Fadden shares how the Seventh Generation Principle translates to daily life for the Haudenosaunee. “Our traditional council of chiefs among the Six Nations deliberate every proposal with this in mind. As individuals, we also keep it in mind as we live our lives,” he says. “Our decisions as leaders and as individuals are made with a great deal of thought of how an action, or lack of an action, will affect those that are not here yet. In contemporary terms, we are transitioning to utilizing as many new carbon-free technologies in our communities, from passive home construction to solar energy.”
Fadden says, “Knowing that the natural world provides all we need to exist, it is our job as humans to take care of it for future generations.”
Intergenerational thinking among the Māoris of New Zealand (Aotearoa) is rooted in the concept of whakapapa. The Māoris believe that all living beings—past, present, and future—as well as all non-living entities—like rivers, rocks, and mountains—are born from sky father Ranginui and earth mother Papatūānuku, and hence are related. This kinship is called whakapapa, and from it stems the responsibility of protecting nature for present and future generations. Whakapapa manifests itself at several levels in Māori life, including in law-making and policymaking as well as in the community.
In 2014, New Zealand became the first country in the world to grant legal personhood to a forest, and to a river in 2017. This recognition gave the Te Urewera Forest and Whanganui River the same legal rights as a citizen, and any offenses against them can be taken to court.
“This was an effort by the New Zealand government to take ancestral ways of knowing and being and doing in the form of whakapapa, and embedding them into the law,” says Dan Hikuroa, senior lecturer in Māori Studies at the University of Auckland (Waipapa Taumata Rau). “At the highest level, there are laws that are being made and passed in the country that include whakapapa.”
Day-to-day decision-making in businesses like Wakatū Incorporation—owned by 4,000 families descended from the original Māori landowners in the Nelson region of South Island—is also guided by whakapapa.
The group, which owns several companies in real estate, horticulture, viticulture, and fisheries sectors, has a 500-year plan, Te Pae Tawhiti. The goal is to achieve intergenerational prosperity while simultaneously conserving for future generations the natural and cultural resources that have been inherited from ancestors. Wakatū’s short-term business plans are aligned with this long-term vision and the values of the original landowners.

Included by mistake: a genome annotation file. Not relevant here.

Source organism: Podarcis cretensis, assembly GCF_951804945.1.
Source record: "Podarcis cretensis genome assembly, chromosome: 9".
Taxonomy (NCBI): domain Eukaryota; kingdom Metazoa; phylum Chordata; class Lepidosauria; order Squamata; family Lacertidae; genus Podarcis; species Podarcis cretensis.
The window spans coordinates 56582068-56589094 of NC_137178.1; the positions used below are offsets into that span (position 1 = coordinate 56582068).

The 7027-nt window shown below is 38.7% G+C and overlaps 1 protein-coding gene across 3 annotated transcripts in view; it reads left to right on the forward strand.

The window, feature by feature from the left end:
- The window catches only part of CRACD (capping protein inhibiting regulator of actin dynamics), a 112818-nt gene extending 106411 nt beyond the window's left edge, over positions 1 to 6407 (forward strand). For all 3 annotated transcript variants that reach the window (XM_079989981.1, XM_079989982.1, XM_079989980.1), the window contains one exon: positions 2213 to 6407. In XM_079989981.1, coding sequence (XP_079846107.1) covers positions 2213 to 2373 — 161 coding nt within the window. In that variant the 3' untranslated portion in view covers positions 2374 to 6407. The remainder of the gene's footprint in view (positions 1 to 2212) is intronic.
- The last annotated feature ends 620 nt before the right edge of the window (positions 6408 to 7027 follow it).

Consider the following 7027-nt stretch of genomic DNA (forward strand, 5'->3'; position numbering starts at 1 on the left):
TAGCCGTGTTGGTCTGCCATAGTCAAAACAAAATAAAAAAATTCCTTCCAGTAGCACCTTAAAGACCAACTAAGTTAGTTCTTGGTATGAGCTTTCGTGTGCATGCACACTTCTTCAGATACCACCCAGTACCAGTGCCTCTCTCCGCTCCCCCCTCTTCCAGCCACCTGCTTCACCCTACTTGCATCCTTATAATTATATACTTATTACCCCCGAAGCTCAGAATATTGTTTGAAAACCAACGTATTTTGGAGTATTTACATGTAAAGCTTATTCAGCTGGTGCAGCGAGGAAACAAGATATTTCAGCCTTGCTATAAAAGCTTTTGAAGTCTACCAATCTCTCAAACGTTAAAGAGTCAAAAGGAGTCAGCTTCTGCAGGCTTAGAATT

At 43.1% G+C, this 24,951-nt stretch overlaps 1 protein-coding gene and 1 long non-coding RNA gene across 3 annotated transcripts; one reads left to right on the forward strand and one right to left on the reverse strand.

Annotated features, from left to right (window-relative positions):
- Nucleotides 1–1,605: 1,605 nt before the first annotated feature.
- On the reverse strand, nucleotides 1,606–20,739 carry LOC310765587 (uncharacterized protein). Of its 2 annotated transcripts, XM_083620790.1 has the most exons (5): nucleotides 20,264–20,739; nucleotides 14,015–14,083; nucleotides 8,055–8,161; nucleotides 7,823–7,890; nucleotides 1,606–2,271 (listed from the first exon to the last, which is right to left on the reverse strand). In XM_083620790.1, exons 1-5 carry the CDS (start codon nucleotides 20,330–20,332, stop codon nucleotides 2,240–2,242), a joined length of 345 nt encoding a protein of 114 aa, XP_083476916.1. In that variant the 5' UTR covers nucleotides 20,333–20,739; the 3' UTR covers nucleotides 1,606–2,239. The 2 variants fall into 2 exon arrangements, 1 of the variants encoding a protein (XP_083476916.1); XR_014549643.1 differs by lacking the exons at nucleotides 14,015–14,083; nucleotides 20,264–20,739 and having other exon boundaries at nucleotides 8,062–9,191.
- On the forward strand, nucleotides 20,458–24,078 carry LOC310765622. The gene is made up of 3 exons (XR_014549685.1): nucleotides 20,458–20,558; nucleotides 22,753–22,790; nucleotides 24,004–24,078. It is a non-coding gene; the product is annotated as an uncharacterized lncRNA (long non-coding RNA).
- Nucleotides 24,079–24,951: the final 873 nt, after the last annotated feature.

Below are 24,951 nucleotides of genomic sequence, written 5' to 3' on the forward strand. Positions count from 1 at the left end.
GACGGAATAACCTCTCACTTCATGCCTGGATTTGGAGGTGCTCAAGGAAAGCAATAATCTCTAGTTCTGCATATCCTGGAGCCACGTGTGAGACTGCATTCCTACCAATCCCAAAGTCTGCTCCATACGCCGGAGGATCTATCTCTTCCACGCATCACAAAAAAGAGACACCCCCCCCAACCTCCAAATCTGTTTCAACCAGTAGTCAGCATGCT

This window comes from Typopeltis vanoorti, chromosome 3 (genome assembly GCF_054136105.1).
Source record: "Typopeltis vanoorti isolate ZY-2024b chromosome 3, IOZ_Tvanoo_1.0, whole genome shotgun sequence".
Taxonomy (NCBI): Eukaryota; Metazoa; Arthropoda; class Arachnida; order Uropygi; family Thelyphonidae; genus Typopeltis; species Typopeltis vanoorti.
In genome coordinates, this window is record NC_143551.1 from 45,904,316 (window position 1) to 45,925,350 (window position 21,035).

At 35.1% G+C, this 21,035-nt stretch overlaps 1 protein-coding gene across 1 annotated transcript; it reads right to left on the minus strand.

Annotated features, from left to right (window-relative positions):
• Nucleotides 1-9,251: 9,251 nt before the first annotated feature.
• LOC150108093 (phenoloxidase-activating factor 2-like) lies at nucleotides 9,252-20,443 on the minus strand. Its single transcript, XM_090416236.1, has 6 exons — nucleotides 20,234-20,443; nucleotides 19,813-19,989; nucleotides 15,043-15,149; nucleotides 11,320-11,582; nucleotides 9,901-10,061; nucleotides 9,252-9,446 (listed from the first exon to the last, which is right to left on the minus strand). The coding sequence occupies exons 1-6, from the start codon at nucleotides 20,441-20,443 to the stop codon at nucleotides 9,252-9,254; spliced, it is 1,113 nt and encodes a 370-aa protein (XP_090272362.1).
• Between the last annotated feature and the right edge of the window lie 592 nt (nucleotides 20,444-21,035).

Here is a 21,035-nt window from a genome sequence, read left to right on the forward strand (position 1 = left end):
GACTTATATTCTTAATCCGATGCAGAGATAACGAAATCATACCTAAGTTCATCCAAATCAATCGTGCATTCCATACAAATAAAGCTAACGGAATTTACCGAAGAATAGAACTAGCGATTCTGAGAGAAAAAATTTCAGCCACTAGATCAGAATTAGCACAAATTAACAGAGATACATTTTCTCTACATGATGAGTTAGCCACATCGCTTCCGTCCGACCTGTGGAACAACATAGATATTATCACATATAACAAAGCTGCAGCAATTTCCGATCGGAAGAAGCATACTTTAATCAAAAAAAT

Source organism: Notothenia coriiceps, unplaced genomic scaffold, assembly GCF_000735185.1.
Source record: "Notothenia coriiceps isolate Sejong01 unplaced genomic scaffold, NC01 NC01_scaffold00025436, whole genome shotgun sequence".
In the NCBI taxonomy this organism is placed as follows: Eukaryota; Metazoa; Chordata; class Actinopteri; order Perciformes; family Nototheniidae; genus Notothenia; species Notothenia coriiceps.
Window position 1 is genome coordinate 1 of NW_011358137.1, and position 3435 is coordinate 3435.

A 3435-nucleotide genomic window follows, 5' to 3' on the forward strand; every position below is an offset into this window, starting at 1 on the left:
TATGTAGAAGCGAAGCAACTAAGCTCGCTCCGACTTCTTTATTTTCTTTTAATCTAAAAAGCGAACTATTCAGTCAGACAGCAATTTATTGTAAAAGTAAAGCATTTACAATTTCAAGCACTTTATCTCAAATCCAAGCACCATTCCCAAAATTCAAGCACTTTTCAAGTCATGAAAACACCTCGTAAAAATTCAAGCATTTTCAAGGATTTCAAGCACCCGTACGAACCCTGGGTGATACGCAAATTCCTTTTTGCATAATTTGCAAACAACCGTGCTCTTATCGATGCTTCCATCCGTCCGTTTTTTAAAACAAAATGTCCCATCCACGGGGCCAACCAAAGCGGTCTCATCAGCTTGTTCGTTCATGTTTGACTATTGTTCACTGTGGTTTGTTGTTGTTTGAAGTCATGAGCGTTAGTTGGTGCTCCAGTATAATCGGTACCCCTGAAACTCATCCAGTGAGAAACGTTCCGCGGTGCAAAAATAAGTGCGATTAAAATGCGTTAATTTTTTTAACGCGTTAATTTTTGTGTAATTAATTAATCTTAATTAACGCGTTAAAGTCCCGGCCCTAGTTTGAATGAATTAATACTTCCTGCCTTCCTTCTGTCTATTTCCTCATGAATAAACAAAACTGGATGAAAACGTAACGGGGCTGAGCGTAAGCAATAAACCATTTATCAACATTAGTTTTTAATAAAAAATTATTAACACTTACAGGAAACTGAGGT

“Knowing your whakapapa link to a place is important both as a motivator for the work you do, and for the sense of responsibility to the place and people,” Hikuroa says.
Zealandia Te Māra a Tāne, a nature reserve established in 1999 near the country’s capital, Wellington (Te Whanganui-a-Tara), also has a 500-year vision to restore the valley’s forest and freshwater ecosystems to its pre-human state. “Our first 20-year strategy was completely focused on the valley itself and was all about getting a head start on restoration,” says Danielle Shanahan, a landscape ecologist and the sanctuary’s chief executive. “This included planting thousands of trees that will take the longest to mature and bringing in species like kākā [a large parrot] that were absent from Wellington city.”
These visionary efforts have led to an estimated 250% increase in the kākā population compared with 2011 numbers, with several other native species of birds, insects, amphibians, and reptiles also thriving. The sanctuary is now in its second-generation strategy, which builds on the first, and is all about living with nature and helping the local community reconnect with the native wildlife.
“There is an inextricable link between people and the environment,” Hikuroa explains. “If your rivers, oceans, mountains, forests, and your land is unwell, then you as a human are unwell.”
So it follows that when communities keep in mind future generations as they make decisions, nature and humans can thrive together.
Anne Pinto-Rodrigues is a journalist focusing on social and environmental issues. Her geographic specialty is India, where she was born and raised. Anne has been published in The Guardian, The Telegraph, Ensia, CS Monitor, and several other international publications. She is currently based in the Netherlands, and speaks English and several Indian and European languages. She can be reached at annepintorodrigues.com.